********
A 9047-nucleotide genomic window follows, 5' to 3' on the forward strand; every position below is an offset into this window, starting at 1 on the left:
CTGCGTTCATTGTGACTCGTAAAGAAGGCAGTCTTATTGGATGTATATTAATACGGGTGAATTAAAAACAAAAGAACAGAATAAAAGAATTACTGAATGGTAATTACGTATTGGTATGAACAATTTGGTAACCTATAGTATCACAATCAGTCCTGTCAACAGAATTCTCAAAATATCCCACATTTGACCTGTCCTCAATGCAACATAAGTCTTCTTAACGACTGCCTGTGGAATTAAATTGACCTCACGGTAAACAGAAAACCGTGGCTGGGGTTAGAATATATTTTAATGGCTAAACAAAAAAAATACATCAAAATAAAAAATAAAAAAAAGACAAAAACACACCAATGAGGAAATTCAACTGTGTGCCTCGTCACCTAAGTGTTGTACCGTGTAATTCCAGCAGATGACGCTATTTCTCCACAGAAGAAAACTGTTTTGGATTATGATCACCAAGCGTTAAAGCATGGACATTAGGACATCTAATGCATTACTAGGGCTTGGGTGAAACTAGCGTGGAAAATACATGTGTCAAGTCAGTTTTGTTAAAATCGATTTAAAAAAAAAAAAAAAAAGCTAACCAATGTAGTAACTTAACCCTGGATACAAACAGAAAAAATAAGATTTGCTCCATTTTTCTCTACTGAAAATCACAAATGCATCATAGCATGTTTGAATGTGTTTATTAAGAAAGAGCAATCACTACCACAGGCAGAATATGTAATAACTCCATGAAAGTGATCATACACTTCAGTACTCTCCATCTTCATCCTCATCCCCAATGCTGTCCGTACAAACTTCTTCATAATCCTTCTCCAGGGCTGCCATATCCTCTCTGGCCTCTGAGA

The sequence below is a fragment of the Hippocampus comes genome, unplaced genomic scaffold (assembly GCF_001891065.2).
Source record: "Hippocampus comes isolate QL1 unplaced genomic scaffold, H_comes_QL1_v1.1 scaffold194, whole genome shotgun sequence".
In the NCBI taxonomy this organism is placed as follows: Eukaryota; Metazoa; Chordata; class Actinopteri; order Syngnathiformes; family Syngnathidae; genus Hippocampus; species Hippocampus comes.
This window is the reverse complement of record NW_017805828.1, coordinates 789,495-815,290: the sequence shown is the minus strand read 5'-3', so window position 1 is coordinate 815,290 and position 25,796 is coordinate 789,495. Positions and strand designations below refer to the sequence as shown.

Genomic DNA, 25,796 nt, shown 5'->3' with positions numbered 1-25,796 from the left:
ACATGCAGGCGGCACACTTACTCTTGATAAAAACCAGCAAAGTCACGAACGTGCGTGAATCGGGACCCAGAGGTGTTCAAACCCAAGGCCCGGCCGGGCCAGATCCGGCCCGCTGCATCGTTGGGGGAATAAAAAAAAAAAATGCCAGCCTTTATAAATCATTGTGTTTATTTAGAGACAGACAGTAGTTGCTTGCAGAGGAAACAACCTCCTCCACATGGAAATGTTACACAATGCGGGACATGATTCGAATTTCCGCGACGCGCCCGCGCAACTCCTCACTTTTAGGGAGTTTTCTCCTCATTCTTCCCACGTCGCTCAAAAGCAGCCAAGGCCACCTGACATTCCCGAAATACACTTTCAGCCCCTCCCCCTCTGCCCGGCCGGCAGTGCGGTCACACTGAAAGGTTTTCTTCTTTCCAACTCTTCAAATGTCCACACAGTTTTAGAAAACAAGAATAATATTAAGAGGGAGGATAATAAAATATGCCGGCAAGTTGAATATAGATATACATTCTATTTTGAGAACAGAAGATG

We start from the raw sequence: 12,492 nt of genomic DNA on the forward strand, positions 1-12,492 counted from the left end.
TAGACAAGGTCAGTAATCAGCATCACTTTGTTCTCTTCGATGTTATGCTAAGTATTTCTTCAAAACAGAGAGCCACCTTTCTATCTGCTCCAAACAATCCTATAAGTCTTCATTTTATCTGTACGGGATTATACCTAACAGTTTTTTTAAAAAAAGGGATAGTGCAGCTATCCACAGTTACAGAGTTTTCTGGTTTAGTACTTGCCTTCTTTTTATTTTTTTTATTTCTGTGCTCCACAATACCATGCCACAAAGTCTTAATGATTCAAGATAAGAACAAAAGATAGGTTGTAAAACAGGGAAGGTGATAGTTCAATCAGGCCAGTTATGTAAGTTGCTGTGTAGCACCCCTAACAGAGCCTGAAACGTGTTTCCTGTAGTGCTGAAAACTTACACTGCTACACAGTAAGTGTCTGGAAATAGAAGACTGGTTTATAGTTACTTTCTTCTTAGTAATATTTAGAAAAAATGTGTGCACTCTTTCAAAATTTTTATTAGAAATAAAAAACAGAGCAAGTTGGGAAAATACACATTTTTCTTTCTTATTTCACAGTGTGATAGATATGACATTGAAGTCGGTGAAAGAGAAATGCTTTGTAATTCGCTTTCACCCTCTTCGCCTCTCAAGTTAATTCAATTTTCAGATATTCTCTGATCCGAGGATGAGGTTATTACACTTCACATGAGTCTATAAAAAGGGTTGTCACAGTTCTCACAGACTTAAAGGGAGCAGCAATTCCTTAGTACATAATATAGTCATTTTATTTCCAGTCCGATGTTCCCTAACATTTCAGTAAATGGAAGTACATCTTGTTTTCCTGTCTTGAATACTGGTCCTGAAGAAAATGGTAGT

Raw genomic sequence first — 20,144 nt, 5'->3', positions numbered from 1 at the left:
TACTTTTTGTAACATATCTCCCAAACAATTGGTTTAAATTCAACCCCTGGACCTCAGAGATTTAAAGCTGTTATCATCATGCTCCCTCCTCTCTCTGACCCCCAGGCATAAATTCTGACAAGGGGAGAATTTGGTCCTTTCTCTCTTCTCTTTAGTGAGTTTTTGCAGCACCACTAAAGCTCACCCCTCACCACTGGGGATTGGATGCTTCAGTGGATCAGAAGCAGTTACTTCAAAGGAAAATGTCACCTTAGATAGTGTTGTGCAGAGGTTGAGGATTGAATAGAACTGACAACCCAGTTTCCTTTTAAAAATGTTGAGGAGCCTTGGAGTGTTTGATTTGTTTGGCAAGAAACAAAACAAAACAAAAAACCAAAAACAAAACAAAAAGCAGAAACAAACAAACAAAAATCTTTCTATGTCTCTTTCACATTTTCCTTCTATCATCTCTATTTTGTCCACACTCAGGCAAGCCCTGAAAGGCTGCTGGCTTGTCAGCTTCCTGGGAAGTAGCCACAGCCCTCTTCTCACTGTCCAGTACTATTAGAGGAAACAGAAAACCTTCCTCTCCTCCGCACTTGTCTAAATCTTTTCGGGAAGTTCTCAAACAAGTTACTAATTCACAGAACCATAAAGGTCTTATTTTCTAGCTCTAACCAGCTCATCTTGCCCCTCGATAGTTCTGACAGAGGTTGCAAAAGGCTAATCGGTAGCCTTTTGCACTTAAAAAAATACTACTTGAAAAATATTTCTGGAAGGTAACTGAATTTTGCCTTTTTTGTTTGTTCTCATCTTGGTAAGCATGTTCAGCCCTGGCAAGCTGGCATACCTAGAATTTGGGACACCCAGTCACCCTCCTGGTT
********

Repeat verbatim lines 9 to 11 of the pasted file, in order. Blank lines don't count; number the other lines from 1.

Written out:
We start from the raw sequence: 12,492 nt of genomic DNA on the forward strand, positions 1-12,492 counted from the left end.
TAGACAAGGTCAGTAATCAGCATCACTTTGTTCTCTTCGATGTTATGCTAAGTATTTCTTCAAAACAGAGAGCCACCTTTCTATCTGCTCCAAACAATCCTATAAGTCTTCATTTTATCTGTACGGGATTATACCTAACAGTTTTTTTAAAAAAAGGGATAGTGCAGCTATCCACAGTTACAGAGTTTTCTGGTTTAGTACTTGCCTTCTTTTTATTTTTTTTATTTCTGTGCTCCACAATACCATGCCACAAAGTCTTAATGATTCAAGATAAGAACAAAAGATAGGTTGTAAAACAGGGAAGGTGATAGTTCAATCAGGCCAGTTATGTAAGTTGCTGTGTAGCACCCCTAACAGAGCCTGAAACGTGTTTCCTGTAGTGCTGAAAACTTACACTGCTACACAGTAAGTGTCTGGAAATAGAAGACTGGTTTATAGTTACTTTCTTCTTAGTAATATTTAGAAAAAATGTGTGCACTCTTTCAAAATTTTTATTAGAAATAAAAAACAGAGCAAGTTGGGAAAATACACATTTTTCTTTCTTATTTCACAGTGTGATAGATATGACATTGAAGTCGGTGAAAGAGAAATGCTTTGTAATTCGCTTTCACCCTCTTCGCCTCTCAAGTTAATTCAATTTTCAGATATTCTCTGATCCGAGGATGAGGTTATTACACTTCACATGAGTCTATAAAAAGGGTTGTCACAGTTCTCACAGACTTAAAGGGAGCAGCAATTCCTTAGTACATAATATAGTCATTTTATTTCCAGTCCGATGTTCCCTAACATTTCAGTAAATGGAAGTACATCTTGTTTTCCTGTCTTGAATACTGGTCCTGAAGAAAATGGTAGT

Raw genomic sequence first — 20,144 nt, 5'->3', positions numbered from 1 at the left: